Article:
July 2002 | Case Studies | Reader Profile

Stacy Eakes: A Seasoned Professional

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Stacy Eakes took up rock climbing this year for fun, but she finds that the sport has a lot to teach a logistics professional.

"It's all about problem solving," she explains. "You learn to shift your weight and look at things from a new perspective, opening new possibilities."

Back on the ground, that mix of analysis and creativity is crucial to Eakes as logistics process improvement manager at McCormick and Co. "Problem solving and root cause analysis are two key functions of my job," she says.

And just as McCormick blends flavors in some of its products, such as barbeque seasoning and garam masala, Eakes blends the perspectives of McCormick's different logistics organizations to help create a more integrated supply chain.

Eakes reports to the director of logistics for McCormick's consumer products division, which serves retailers and food service companies. McCormick, however, is striving toward a more collaborative logistics culture. That means Eakes must also work with the industrial division, which supplies ingredients to food manufacturers.

For example, because the consumer and industrial divisions share warehouses in Maryland and California, a plan last year to introduce Nistevo's web-based logistics system affected both their operations, inbound and outbound. As project manager, Eakes had to sell the implementation to everyone concerned.

"I rely on getting buy-in and support across a matrix, from different divisions, different levels," Eakes says. "Deciding on the best course of action and the technology to implement, or what the process should be—that's easy compared with the people aspect of it."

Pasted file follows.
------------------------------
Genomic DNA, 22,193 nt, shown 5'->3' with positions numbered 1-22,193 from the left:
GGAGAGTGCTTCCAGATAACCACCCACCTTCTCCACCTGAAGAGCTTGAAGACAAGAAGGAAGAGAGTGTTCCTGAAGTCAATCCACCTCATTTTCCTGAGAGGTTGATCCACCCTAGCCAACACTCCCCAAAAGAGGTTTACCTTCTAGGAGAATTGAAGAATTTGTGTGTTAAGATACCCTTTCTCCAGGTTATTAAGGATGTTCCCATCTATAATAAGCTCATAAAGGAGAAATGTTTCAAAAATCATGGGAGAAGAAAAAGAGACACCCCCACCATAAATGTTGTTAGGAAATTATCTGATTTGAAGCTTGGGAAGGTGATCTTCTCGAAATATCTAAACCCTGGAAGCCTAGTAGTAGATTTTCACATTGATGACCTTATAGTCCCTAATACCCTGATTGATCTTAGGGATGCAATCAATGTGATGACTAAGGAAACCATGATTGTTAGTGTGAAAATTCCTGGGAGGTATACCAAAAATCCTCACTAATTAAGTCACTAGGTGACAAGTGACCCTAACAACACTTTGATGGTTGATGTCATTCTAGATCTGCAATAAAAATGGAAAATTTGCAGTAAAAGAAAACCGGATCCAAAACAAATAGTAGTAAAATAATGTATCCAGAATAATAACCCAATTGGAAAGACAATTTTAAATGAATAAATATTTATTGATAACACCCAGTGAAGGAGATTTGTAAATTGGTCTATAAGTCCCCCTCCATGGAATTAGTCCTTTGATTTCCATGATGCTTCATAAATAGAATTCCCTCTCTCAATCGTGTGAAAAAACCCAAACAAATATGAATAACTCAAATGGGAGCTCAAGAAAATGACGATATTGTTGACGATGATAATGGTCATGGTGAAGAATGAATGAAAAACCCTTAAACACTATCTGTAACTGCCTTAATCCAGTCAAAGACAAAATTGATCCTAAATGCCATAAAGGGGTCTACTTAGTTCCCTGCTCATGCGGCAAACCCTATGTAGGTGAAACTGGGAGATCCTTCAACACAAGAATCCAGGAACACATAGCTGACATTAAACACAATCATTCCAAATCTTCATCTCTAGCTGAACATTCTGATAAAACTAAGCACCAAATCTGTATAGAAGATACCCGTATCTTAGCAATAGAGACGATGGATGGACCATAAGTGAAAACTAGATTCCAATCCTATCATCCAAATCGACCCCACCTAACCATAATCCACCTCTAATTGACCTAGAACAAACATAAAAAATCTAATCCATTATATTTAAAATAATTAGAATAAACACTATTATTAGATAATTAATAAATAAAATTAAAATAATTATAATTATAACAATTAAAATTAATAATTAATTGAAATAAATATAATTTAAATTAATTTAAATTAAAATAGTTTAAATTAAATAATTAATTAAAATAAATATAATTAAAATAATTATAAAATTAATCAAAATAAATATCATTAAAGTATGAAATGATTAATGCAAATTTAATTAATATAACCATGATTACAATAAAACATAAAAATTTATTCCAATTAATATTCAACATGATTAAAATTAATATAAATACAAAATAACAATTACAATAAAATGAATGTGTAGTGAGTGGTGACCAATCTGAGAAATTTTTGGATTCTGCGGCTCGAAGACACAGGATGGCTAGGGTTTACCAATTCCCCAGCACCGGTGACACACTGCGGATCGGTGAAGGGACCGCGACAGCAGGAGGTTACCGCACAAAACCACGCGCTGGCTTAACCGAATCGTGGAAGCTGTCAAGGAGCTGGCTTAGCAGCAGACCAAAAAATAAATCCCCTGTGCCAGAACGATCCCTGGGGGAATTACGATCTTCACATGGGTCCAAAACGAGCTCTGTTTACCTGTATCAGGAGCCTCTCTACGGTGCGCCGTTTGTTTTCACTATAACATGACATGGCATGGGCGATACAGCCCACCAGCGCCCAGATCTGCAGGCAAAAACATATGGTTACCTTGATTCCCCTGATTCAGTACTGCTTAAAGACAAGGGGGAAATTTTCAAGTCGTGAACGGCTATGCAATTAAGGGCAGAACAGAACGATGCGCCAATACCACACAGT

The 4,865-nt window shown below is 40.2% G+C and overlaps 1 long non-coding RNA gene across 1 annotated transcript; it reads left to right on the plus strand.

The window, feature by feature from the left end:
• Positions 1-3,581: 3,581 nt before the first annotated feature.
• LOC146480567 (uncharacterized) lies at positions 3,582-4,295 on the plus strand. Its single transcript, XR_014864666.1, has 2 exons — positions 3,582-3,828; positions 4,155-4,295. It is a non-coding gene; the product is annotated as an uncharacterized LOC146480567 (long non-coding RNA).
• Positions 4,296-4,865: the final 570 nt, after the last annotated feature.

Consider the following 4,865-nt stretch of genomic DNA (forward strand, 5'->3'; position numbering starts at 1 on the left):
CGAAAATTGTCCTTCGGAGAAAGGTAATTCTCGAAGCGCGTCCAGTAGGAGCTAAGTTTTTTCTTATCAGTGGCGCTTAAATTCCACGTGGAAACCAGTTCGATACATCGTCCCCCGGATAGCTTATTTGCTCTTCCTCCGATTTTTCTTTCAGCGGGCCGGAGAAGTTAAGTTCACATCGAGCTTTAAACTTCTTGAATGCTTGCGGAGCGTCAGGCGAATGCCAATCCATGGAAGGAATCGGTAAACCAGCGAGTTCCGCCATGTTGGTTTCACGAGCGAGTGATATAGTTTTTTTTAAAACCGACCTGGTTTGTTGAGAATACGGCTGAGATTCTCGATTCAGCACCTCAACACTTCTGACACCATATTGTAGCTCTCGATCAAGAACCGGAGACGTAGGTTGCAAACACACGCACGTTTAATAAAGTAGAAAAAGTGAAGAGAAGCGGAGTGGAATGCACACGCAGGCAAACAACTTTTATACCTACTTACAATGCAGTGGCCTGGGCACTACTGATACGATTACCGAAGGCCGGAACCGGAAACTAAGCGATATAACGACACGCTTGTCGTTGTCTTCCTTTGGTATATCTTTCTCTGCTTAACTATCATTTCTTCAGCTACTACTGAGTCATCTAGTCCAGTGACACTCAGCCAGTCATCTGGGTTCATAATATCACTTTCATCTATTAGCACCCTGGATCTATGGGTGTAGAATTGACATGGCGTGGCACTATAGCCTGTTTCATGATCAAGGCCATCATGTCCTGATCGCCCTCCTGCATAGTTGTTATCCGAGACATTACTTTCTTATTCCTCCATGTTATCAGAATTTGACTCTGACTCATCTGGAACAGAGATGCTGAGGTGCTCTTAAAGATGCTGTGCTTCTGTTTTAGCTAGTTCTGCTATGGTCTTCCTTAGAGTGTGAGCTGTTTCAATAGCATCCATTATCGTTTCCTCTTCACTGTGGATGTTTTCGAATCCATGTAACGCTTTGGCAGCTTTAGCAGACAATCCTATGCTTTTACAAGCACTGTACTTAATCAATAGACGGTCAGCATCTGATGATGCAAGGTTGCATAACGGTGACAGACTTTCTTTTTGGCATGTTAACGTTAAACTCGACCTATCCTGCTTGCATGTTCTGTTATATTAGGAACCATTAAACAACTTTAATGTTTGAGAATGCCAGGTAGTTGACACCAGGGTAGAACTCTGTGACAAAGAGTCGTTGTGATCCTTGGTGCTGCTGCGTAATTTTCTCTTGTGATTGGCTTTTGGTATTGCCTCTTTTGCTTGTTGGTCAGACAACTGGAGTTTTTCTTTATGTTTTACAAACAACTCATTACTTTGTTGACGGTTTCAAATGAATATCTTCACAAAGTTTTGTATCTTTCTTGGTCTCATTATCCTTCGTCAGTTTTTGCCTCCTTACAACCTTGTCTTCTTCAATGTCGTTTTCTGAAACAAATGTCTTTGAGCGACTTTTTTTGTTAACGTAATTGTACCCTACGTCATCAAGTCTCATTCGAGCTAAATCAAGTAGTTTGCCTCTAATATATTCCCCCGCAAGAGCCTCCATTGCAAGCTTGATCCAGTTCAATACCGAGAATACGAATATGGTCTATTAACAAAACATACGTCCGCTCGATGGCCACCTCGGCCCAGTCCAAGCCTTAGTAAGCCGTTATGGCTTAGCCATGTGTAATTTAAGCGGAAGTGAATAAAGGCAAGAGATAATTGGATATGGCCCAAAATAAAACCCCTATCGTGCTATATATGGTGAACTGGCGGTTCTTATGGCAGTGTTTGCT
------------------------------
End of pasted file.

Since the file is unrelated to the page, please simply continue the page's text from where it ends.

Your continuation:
To get executives, managers, and end users on board, Eakes developed a steering committee of purchasing executives from each organization. She and her colleagues created a "road show" to explain the new system to groups of employees, pointing out the benefits they would gain by swapping manual processes for automated ones. Exercises in change management showed how the initial discomforts of new procedures would give way to more efficient operations.

Eakes herself learned to embrace change early in her career. She started college as an architecture major at Georgia Tech before switching to industrial management at Clemson University. Performing time-and-motion studies in an Alabama yarn mill taught her that "working in a plant is not for me," she says, but a transportation course captured her fancy. Later, a job doing network optimization and product analysis for CHEP, the pallet and container pooling firm, led her to the aspect of logistics she likes best.

It's important to understand the entire spectrum of supply chain management, from purchasing to operations to technology implementation, Eakes says. "But for me, the analytical and project management side was the most enjoyable."

People starting out in logistics should be willing to explore, Eakes advises. "Don't be afraid to change jobs if the current one isn't the right environment. Definitely don't view it as a negative experience, because each job is a building block that adds value as you move on to the next opportunity. There are numerous work environments and areas within the supply chain, so don't feel constricted if one isn't right for you."

The Big Questions

What are you reading?

Play Like a Man, Win Like a Woman, by Gail Evans. Also, anything by John Irving will be on my night table.

What's in your briefcase right now?

I've got the standard project files and notebooks, laptop connections, the New York Times and Baltimore Sun, the most recent REI catalog, travel brochures, and Shout Wipes.

Advice for people starting in logistics?

1. Have a mentor or sponsor. 2. Don't limit your opportunities based on geography. 3. Don't be afraid to change jobs. 4. Stay on top of industry trends and technologies.

Favorite McCormick Seasoning?

Wasabi powder, from the Gourmet Collection

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